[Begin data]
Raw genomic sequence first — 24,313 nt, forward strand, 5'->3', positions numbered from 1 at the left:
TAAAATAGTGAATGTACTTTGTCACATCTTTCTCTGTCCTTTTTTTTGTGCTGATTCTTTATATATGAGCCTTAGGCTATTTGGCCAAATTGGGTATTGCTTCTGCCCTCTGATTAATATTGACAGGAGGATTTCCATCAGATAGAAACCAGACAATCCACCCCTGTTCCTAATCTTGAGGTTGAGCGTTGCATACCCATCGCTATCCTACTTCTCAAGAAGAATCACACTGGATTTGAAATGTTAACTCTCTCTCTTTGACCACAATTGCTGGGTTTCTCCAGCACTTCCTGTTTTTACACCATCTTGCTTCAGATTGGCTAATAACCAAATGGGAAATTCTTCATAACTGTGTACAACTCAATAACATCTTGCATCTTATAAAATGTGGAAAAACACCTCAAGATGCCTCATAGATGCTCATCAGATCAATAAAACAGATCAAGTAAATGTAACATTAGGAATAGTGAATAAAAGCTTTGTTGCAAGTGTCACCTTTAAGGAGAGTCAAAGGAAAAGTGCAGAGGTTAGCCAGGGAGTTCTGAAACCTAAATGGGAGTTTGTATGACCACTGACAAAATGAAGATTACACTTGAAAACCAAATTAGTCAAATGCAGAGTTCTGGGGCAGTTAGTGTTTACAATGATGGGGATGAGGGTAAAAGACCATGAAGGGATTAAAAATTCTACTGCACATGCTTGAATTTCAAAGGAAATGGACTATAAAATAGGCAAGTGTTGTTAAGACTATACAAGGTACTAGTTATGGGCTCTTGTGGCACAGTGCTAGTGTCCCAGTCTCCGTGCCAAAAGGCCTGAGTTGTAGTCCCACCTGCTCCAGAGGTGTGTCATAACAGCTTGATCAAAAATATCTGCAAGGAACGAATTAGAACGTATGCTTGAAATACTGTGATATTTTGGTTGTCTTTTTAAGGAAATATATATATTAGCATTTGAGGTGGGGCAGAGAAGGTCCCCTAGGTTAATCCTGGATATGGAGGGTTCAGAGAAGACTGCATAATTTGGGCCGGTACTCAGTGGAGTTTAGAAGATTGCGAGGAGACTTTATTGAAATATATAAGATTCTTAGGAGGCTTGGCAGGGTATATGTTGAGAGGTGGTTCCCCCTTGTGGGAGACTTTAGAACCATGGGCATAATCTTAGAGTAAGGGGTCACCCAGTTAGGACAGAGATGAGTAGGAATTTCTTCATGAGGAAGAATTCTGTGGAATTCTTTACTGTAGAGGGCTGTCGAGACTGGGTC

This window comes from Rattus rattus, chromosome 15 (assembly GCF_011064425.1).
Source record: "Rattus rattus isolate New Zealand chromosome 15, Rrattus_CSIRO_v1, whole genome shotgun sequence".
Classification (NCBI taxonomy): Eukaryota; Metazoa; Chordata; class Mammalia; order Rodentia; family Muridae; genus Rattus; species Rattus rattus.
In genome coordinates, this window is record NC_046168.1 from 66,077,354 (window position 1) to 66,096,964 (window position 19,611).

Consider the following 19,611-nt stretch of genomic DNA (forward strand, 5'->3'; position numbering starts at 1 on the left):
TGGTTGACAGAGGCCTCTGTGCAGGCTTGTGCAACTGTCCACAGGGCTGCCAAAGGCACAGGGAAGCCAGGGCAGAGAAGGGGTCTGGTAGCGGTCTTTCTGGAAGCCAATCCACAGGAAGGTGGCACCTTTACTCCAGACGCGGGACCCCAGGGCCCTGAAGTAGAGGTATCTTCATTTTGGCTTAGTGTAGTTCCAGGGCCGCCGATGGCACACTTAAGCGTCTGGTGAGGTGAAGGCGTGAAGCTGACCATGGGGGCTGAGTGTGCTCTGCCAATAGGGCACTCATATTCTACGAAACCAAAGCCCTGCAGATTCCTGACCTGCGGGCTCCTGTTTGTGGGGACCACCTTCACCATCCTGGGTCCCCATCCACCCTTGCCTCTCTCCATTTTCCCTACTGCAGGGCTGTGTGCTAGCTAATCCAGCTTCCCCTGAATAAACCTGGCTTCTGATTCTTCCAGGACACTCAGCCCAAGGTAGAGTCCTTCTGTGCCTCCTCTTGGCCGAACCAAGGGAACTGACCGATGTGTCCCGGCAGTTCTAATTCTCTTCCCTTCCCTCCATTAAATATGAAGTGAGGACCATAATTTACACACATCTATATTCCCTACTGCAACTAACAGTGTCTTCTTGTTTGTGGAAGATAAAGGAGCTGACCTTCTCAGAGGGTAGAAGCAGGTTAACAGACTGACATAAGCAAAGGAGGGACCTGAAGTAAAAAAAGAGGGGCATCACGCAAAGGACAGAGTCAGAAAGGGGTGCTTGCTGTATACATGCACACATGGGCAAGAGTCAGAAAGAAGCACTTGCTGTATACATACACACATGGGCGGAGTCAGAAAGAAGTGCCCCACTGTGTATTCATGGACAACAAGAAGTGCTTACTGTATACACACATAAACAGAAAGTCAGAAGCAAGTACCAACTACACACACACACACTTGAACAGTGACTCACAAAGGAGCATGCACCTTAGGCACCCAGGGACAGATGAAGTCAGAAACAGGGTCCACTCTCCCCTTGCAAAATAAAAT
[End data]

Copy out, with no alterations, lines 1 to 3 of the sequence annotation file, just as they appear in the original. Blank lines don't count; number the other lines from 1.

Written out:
Raw genomic sequence first — 24,313 nt, forward strand, 5'->3', positions numbered from 1 at the left:
TAAAATAGTGAATGTACTTTGTCACATCTTTCTCTGTCCTTTTTTTTGTGCTGATTCTTTATATATGAGCCTTAGGCTATTTGGCCAAATTGGGTATTGCTTCTGCCCTCTGATTAATATTGACAGGAGGATTTCCATCAGATAGAAACCAGACAATCCACCCCTGTTCCTAATCTTGAGGTTGAGCGTTGCATACCCATCGCTATCCTACTTCTCAAGAAGAATCACACTGGATTTGAAATGTTAACTCTCTCTCTTTGACCACAATTGCTGGGTTTCTCCAGCACTTCCTGTTTTTACACCATCTTGCTTCAGATTGGCTAATAACCAAATGGGAAATTCTTCATAACTGTGTACAACTCAATAACATCTTGCATCTTATAAAATGTGGAAAAACACCTCAAGATGCCTCATAGATGCTCATCAGATCAATAAAACAGATCAAGTAAATGTAACATTAGGAATAGTGAATAAAAGCTTTGTTGCAAGTGTCACCTTTAAGGAGAGTCAAAGGAAAAGTGCAGAGGTTAGCCAGGGAGTTCTGAAACCTAAATGGGAGTTTGTATGACCACTGACAAAATGAAGATTACACTTGAAAACCAAATTAGTCAAATGCAGAGTTCTGGGGCAGTTAGTGTTTACAATGATGGGGATGAGGGTAAAAGACCATGAAGGGATTAAAAATTCTACTGCACATGCTTGAATTTCAAAGGAAATGGACTATAAAATAGGCAAGTGTTGTTAAGACTATACAAGGTACTAGTTATGGGCTCTTGTGGCACAGTGCTAGTGTCCCAGTCTCCGTGCCAAAAGGCCTGAGTTGTAGTCCCACCTGCTCCAGAGGTGTGTCATAACAGCTTGATCAAAAATATCTGCAAGGAACGAATTAGAACGTATGCTTGAAATACTGTGATATTTTGGTTGTCTTTTTAAGGAAATATATATATTAGCATTTGAGGTGGGGCAGAGAAGGTCCCCTAGGTTAATCCTGGATATGGAGGGTTCAGAGAAGACTGCATAATTTGGGCCGGTACTCAGTGGAGTTTAGAAGATTGCGAGGAGACTTTATTGAAATATATAAGATTCTTAGGAGGCTTGGCAGGGTATATGTTGAGAGGTGGTTCCCCCTTGTGGGAGACTTTAGAACCATGGGCATAATCTTAGAGTAAGGGGTCACCCAGTTAGGACAGAGATGAGTAGGAATTTCTTCATGAGGAAGAATTCTGTGGAATTCTTTACTGTAGAGGGCTGTCGAGACTGGGTC

This window comes from Rattus rattus, chromosome 15 (assembly GCF_011064425.1).